Gelato number two

That evening, I sought a shop that has been selling candied fruit for centuries – Pietro Romanengo fu Stefano.

Pietro Romanengo fu Stefano

Inside, I found the saleswoman wrapping Christmas pandolce … for Carluccio’s! So yeah, Carluccio’s pandolce is from this most famous of Genovese shops. I’ll be trying one this Christmas for sure! Anyway, I returned home this time with some of their candied chestnuts (scented with a bit of orange blossom) and chocolate covered candied orange peel, some of our favourite things.

On my last morning, I returned to a cafe just a few doors down from Pietro Romanengo fu Stefano – this cafe was Fratelli Klainguti and it and the candied fruit shop were both greatly favoured by Italy’s most famous composer, Giuseppi Verdi, who spent over 30 winters in the city.

Fratelli Klainguti

I decided to try their Falstaff, Verdi’s most loved hazelnut paste filled brioche.

Verdi's Falstaff

With a cappuccino, that was my breakfast that morning. The Falstaff was very good (the hazelnut paste was incredible) but to me, didn’t need that extra sugar fondant on top. Verdi clearly liked his pastries very very sweet!

A Cappuccino and Falstaff

There’s even a signed picture from Verdi himself, proclaiming that the cafe’s Falstaff is better than his own!

Verdi

Right before I headed to the airport, I visited the Mercato Orientale in search of some fresh pasta and pesto to bring home. I did find some but I also discovered a busy, vibrant market with beautiful fish, meat and produce of the region. Oh, how I wished I could have brought it all home!

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If you’re looking for more Ligurian specialities, the ones I didn’t have time to seek out were: stoccafisso accomodato (a stew of dried unsalted cod), coniglio alla ligure (Ligurian-style rabbit), trippe (tripe). And you know what? The city is extremely pretty too – make sure you find time to visit the Cattedrale di San Lorenzo (avoiding lunchtime when it’s closed!) and the numerous palazzi.

Cattedrale di San Lorenzo

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Porto Antico

All my photos from my short trip can be found in this Flickr album.

I was going to go all out for my last dinner in Ischia – could I get through perhaps four courses: antipasto, primo, secondo, dolce? I was very keen to try one of Ischia’s most famous dishes – Ischian-style rabbit. While one might think that the only food on the island is sea-based, it turns out that rabbit is a popular meat there, with farmers raising them inland. After wandering through Ischia Porto and Ischia Porte for a while, I found Da Raffaele, which was one of the few restaurants that served individual portions of the rabbit. Many other restaurants require one to order an entire bunny in advance. Good, the place looked promising and busy and the restaurant’s location along Via Roma made for some fantastic people watching during my meal.

I started with Brushetta, that famous toast lavished with plenty of olive oil and beautiful tomatoes. I liked that you could order it by the piece here, perfect for the solo diner.

Bruschetta

Pasta time! Linguine alle Vongole was exactly what I wanted. Perfectly al dente pasta with salty clams and sweet tomatoes.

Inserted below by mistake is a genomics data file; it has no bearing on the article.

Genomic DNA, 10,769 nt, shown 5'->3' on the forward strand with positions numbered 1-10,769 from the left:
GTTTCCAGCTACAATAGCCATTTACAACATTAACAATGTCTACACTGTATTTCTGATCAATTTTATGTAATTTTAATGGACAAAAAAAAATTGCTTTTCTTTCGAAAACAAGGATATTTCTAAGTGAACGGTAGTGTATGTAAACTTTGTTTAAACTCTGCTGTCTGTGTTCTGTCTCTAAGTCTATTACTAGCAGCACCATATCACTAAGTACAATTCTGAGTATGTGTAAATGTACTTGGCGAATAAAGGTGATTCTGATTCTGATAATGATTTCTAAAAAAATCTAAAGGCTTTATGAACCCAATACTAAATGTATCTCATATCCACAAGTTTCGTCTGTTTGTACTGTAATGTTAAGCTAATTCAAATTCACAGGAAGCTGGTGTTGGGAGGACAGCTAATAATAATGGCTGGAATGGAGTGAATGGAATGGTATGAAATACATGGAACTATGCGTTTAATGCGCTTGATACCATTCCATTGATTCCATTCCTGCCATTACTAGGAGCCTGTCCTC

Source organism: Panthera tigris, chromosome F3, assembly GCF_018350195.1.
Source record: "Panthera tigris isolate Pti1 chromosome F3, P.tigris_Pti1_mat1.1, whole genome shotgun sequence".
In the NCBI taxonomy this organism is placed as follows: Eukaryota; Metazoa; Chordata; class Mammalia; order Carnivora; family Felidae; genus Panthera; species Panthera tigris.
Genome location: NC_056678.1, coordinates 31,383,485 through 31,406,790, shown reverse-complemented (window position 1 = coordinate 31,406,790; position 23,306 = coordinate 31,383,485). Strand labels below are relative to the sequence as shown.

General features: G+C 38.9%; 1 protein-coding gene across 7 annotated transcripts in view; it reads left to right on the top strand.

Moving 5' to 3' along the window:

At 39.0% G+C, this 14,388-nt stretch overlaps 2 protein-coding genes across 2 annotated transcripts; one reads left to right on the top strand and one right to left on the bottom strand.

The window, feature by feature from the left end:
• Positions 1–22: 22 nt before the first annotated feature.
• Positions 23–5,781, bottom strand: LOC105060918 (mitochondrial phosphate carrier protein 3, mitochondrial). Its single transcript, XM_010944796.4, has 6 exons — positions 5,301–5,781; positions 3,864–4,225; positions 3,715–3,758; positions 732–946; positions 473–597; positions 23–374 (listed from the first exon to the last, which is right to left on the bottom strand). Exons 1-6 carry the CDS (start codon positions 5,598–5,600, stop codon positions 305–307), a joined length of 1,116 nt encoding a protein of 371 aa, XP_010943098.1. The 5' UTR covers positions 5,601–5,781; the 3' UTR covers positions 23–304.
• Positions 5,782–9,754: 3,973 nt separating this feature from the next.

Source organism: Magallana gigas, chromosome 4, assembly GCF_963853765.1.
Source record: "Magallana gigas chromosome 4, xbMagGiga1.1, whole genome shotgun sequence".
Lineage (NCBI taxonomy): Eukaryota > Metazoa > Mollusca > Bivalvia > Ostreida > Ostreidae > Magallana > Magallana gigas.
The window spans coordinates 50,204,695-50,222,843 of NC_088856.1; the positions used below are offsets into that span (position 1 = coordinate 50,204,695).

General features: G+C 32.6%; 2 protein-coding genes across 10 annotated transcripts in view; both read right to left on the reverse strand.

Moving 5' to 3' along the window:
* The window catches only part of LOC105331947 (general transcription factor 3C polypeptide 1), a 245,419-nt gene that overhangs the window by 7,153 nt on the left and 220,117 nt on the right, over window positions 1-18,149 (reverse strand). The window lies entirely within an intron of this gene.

Linguine alle Vongole

And here was my secondo of Coniglio all’Ischitana. Here, portions were stewed with olive oil, tomatoes, garlic, chilli, rosemary and parsley. It was delicious if a little freaky when served with its lungs and heart intact!

Coniglio all'Ischitana

I couldn’t fit in any dessert! What a shame – I bet their offerings would have been good!

Ristorante Da Raffaele
Via Roma, 29
Ischia Porto, Ischia
80077 Province of Naples
Italy

The next day, after a slow and leisurely breakfast, I checked out of the hotel, transferred to the ferry port and while waiting for the ferry, I ogled a nearby fruit stand.

Look at those stacks of cherries!

Fruits

What an amazing variety of tomatoes! I wish I could have carried some back with me.

Tomatoes

Anyway, a ferry ride and I was back in Naples. I caught the bus to the airport and then found myself there at lunchtime. Perfect. A Fratelli La Bufala (there are branches of this Neapolitan chain in London too) pre-security was a good choice.

I started with a small plate of the vegetables on display at the front. The tender dark green leaves of the Neapolitan Friarielli saltati were perfect – dark, bitter and so so moreish. Melanzana a funghetto was not with mushrooms as the same may imply but silky soft aubergine cooked with tomatoes.

Friarielli and Melanzane

A Margherita pizza was very good. Sure, it wasn’t da Michele but it was excellent for airport food.

Margherita

Fratelli La Bufala
Viale Fulco Ruffo di Calabria
Aeroporto di Napoli Capodichino
80144 Napoli
Italy

I’ll just quickly mention here how fabulous the food was at Milan Linate airport too, where I changed flights both ways. Are all Italian airports like this? Ah, not just airports I’ve just discovered but also railway stations, highway rest stops and big downtown shopping districts – it’s the Ciao Ristorante! It’s self-service and affordable and the food is very very good indeed. All the airport workers lunching there were a good sign. Here’s some of my lunch on my flight out – bresaola with parmesan and rocket and a fantastic strawberry cake.

That’s it from Italy this time! All my photos from Naples and Ischia can be seen in this Flickr photoset.

I didn’t have much time in Naples, the reason being a wedding to attend on the nearby island of Ischia! It’s a short ferry ride away, first past the island of Procida and in our case, arriving at the town of Forio. Our hotel was not too far away and they had sent some transportation to move us and our luggage.